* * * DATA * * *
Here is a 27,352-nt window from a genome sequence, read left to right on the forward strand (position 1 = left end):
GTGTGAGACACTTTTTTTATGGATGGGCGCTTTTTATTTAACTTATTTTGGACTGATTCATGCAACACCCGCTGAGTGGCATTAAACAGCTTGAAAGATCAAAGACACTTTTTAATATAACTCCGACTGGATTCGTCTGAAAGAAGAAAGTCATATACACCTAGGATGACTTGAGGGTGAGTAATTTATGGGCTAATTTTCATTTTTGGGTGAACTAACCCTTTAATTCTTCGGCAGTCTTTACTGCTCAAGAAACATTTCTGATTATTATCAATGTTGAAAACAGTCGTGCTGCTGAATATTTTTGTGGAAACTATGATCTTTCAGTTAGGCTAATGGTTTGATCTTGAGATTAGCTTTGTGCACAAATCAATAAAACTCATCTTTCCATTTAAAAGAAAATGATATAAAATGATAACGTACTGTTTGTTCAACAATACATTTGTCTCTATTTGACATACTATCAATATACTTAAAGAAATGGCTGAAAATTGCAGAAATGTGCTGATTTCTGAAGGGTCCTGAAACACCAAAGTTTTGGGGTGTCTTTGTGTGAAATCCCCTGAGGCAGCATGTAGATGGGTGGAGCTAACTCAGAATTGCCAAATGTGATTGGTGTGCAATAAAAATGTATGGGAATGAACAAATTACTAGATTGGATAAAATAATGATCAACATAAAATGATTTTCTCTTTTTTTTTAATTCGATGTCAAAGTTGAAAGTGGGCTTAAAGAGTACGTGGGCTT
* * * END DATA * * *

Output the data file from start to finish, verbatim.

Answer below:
Here is a 27,352-nt window from a genome sequence, read left to right on the forward strand (position 1 = left end):
GTGTGAGACACTTTTTTTATGGATGGGCGCTTTTTATTTAACTTATTTTGGACTGATTCATGCAACACCCGCTGAGTGGCATTAAACAGCTTGAAAGATCAAAGACACTTTTTAATATAACTCCGACTGGATTCGTCTGAAAGAAGAAAGTCATATACACCTAGGATGACTTGAGGGTGAGTAATTTATGGGCTAATTTTCATTTTTGGGTGAACTAACCCTTTAATTCTTCGGCAGTCTTTACTGCTCAAGAAACATTTCTGATTATTATCAATGTTGAAAACAGTCGTGCTGCTGAATATTTTTGTGGAAACTATGATCTTTCAGTTAGGCTAATGGTTTGATCTTGAGATTAGCTTTGTGCACAAATCAATAAAACTCATCTTTCCATTTAAAAGAAAATGATATAAAATGATAACGTACTGTTTGTTCAACAATACATTTGTCTCTATTTGACATACTATCAATATACTTAAAGAAATGGCTGAAAATTGCAGAAATGTGCTGATTTCTGAAGGGTCCTGAAACACCAAAGTTTTGGGGTGTCTTTGTGTGAAATCCCCTGAGGCAGCATGTAGATGGGTGGAGCTAACTCAGAATTGCCAAATGTGATTGGTGTGCAATAAAAATGTATGGGAATGAACAAATTACTAGATTGGATAAAATAATGATCAACATAAAATGATTTTCTCTTTTTTTTTAATTCGATGTCAAAGTTGAAAGTGGGCTTAAAGAGTACGTGGGCTT